Tampa Drug Lawyer Uncategorized Grow a Garden and Lose Your Home – Not So Fast Says Florida Court – Excessive Fine

Grow a Garden and Lose Your Home – Not So Fast Says Florida Court – Excessive Fine

Forfeiture of home in marijuana case was overturned in Florida - Grow a Garden and Lose Your Home - Not So Fast Says Florida Court - Excessive Fine - drug forfeiture, Florida Contraband Forfeiture Act
Marijuana Forfeiture

There is a knock at the door. It is the police and they have come to take you house away from you. Civil forfeiture is a tool used by drug cops to generate huge revenue for sometimes-minor offenses including cultivation of marijuana. Maitland, Florida tried to take a residential property under the Florida Contraband Forfeiture Act. Florida owners fought back alleging and proving that the forfeiture violated the Excessive Fine Clause of the United States and Florida Constitutions. These constitutional clauses limit the power to extract payment as punishment for some offenses.

Facts of the Case
A Florida man was charged with manufacture and sale of marijuana from a home. The homeowner negotiated a plea that included no prison, no jail, and had no forfeiture provisions in the agreed-upon disposition. The court also required 100 hours of community service. The city where the home was located decided to take the house anyway. Under many state and federal drug prosecutions the forfeiture of assets is addressed in negotiations with prosecutors or by juries in the criminal case. The home was worth nearly $300,000.00. The maximum fine in the case was $37,000.00. The plea agreement imposed no fine. You can get all the facts on this forfeiture case here by reading the Court ruling .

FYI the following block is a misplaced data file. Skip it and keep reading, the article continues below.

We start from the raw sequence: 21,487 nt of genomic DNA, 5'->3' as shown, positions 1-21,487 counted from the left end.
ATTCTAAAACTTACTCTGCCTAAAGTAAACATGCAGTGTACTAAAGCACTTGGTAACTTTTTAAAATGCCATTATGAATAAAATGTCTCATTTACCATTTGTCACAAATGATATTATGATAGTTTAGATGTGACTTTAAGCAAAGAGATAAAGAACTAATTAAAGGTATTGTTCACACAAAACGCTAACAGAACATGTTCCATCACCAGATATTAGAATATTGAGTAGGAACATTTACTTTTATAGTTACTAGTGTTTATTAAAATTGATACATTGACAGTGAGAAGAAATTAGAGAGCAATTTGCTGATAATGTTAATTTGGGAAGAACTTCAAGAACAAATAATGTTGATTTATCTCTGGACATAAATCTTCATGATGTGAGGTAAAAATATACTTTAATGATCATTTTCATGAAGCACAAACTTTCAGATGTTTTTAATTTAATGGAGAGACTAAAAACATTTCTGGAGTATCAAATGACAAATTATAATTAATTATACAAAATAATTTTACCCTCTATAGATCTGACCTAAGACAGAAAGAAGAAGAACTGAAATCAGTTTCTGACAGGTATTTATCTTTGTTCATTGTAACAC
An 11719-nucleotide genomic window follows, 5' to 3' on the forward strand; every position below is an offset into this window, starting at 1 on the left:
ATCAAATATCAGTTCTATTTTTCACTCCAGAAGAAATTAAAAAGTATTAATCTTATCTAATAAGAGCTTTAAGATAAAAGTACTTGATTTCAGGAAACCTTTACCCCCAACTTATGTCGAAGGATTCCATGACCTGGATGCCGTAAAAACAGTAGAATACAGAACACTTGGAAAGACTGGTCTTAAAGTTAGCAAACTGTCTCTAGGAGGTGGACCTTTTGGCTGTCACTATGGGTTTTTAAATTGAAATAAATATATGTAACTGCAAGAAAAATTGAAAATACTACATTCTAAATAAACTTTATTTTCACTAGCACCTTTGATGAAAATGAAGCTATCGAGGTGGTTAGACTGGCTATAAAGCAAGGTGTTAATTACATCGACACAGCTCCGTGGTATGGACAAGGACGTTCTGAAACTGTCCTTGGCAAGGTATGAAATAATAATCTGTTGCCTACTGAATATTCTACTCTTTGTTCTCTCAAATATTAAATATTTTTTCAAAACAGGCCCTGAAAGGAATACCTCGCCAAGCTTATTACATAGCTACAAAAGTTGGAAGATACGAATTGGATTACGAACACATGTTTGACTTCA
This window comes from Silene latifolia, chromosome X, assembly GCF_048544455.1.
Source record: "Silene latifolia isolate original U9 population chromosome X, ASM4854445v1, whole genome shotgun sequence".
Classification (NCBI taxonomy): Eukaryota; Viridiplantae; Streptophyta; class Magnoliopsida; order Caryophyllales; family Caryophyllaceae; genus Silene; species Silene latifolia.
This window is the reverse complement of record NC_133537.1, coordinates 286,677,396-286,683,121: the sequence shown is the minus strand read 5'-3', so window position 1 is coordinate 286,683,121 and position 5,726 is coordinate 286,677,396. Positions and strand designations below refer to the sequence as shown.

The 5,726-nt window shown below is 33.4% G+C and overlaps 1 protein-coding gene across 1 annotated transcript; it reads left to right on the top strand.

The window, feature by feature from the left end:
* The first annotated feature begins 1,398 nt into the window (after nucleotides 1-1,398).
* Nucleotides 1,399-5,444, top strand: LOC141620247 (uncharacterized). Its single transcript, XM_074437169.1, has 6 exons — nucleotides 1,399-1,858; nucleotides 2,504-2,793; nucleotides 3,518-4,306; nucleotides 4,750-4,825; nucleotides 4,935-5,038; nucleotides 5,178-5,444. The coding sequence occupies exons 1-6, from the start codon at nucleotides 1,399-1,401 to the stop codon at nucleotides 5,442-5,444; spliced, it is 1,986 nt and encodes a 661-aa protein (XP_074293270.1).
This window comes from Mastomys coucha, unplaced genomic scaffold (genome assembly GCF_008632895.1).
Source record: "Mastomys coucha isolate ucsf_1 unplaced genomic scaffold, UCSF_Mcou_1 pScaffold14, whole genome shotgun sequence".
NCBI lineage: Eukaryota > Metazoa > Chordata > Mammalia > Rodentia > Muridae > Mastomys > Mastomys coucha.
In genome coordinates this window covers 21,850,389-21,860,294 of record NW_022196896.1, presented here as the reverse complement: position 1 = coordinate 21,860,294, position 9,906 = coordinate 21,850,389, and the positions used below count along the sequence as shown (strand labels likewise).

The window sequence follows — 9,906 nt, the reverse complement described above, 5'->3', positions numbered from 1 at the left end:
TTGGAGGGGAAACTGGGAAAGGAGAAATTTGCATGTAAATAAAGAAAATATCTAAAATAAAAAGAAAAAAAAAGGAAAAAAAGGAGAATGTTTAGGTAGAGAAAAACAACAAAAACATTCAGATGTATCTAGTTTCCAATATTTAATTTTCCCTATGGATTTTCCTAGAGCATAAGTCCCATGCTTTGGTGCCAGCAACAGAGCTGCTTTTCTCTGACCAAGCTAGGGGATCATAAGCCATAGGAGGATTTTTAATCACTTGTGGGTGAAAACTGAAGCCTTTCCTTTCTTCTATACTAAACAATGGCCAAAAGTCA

Typical Criminal Forfeiture Language

State charges, state and federal plea agreements, and federal indictments can contain forfeiture provisions that read like this: Upon conviction for any of the allegations alleged in the indictment, punishable by more than one year, the defendant shall forfeit to the government any and all interest in property constituting or derived from any proceeds the defendant obtained directly or indirectly as a result of; and property used or intended to be used in any manner to commit or facilitate the commission of such violations.
Excerpts from Florida Court Opinion

“Florida’s forfeiture provision also has a clear focus on the culpability of the owner (by providing an “innocent owner” exception), and because the legislature made an express finding that the Act serves to deter and to punish, it is also subject to the excessive fines limitation.”
“no case has been cited in which an appellate court has approved a forfeiture in excess of six times the maximum fine. We decline to be the first. Accordingly, we find the forfeiture in this case violates the Excessive Fine provision”

Forfeiture Case Summary

No Jail
No Fine
No Forfeiture
Previous Forfeiture Coverage
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